Today, The Husband and I went to a neighbouring village which was celebrating a Salt Festival. The place where we live now used to be on the main salt smuggling road from France, and the memory of these times is kept alive by a festival every year. There are a lot of craftspeople exposing and selling their work, most of them dressed in mediaeval attire. This is where I met Marilynn.
So, of course, I went to speak to her.
Marilynn was demonstrating spinning as it was done in the Middle Ages. Here she is spinning from a Shetland fleece — a very thin, very even single ply which looked as if it could have been used for lace. She had brought various kinds of fleeces : the white one on the left from local Swiss sheep (she didn’t seem to be very impressed with them), the two next piles of fleece rolls were Shetland, as well as the carded locks on the right. In-between were carded rolls of some British sheep (she had forgotten which), and the uncarded grey locks were Jacob fleece, which she made us pat while explaining the basics of spinning.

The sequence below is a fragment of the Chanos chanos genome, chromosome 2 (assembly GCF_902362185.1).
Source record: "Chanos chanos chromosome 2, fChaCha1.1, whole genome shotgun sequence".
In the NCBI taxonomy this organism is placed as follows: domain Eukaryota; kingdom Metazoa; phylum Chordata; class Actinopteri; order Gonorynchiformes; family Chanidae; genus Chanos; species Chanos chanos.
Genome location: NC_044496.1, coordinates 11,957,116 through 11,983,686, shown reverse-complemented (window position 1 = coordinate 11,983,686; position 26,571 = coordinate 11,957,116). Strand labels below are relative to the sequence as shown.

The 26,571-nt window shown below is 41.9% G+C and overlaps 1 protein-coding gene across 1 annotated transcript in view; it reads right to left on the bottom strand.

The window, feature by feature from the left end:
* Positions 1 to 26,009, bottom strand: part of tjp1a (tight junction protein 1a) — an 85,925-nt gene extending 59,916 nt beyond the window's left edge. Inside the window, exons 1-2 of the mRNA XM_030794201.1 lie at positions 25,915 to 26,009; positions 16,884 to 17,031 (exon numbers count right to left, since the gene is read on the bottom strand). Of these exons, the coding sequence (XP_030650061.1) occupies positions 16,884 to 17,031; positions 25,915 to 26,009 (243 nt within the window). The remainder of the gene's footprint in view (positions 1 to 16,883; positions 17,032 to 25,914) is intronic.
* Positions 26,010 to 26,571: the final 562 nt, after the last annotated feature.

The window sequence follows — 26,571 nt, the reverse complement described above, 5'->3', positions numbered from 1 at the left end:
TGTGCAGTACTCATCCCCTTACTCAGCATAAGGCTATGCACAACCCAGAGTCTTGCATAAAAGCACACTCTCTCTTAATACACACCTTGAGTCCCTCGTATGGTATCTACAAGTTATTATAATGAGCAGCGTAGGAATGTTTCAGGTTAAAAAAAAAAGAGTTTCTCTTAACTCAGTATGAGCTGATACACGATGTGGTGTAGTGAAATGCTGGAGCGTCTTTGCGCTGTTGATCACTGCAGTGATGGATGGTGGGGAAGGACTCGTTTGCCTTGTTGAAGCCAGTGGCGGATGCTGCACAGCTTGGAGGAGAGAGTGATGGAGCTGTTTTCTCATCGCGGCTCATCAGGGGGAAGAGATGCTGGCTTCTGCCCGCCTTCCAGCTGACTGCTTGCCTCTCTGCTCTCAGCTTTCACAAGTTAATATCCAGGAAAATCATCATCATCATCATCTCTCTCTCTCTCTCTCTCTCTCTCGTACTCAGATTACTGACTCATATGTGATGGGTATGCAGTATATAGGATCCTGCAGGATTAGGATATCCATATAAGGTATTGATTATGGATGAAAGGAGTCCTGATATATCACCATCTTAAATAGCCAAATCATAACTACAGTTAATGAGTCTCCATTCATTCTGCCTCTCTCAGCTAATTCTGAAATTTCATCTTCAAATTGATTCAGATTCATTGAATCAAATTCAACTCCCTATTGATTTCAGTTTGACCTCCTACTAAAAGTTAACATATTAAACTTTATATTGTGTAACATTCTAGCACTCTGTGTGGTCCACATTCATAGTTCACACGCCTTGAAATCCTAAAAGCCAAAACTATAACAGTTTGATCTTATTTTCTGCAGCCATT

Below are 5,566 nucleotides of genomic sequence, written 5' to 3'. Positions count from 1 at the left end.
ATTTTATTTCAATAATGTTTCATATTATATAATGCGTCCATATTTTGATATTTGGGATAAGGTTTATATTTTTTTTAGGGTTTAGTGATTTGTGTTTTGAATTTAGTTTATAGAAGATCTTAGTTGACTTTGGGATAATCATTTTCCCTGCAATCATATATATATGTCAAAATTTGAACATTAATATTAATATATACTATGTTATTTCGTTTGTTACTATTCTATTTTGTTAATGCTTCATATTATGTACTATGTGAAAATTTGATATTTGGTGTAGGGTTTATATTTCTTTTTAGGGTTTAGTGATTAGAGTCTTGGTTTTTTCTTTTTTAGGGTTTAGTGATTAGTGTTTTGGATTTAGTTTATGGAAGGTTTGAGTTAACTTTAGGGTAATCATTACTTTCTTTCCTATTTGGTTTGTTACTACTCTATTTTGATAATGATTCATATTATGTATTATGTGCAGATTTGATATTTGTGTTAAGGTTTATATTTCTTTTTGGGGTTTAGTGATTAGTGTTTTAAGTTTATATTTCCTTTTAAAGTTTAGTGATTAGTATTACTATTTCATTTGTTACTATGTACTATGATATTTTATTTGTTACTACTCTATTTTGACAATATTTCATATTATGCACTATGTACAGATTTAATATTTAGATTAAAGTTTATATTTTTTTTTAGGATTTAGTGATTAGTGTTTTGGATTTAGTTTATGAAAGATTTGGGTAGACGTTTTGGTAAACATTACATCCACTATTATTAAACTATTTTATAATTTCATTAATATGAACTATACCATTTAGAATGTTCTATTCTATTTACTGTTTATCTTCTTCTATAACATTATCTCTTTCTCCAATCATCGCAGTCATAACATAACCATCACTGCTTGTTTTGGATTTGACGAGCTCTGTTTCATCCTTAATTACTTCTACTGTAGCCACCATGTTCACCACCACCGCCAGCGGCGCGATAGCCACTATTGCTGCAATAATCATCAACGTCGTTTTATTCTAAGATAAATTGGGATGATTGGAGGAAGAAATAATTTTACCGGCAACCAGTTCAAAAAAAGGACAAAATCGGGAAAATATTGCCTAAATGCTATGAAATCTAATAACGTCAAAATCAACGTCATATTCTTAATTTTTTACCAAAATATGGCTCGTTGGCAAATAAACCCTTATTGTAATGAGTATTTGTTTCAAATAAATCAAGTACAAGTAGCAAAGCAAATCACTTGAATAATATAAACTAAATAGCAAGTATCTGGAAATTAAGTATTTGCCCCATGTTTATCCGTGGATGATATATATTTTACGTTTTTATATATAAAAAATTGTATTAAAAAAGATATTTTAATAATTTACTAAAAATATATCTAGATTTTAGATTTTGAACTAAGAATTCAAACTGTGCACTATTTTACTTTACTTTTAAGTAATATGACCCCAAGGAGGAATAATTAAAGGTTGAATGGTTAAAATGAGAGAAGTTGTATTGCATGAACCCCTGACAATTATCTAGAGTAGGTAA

The Husband too was fascinated by what she was doing and asked her some questions.
Then she asked me if I’d like to try her spindle.
She showed me how to hold it, how to spin it, how to pull just a bit on the carded wool every few centimetres. And then, I tried. I was clumsy and awkward, far from the perfect precision of Marilynn’s beautiful single ply. I produced something weird and uneven, on some twenty centimetres. Then, Marilynn plied it on itself and gave it to me.
Here it is. It’s nothing much, but it has about 3 centimetres in total which about look like an ordinary 2-ply you could buy in a shop, and I’m ridiculously thrilled with it.
Of course, if I want to spin my own yarn, I should learn more and practice.
But Marilynn has offered to teach me.
I’m thrilled !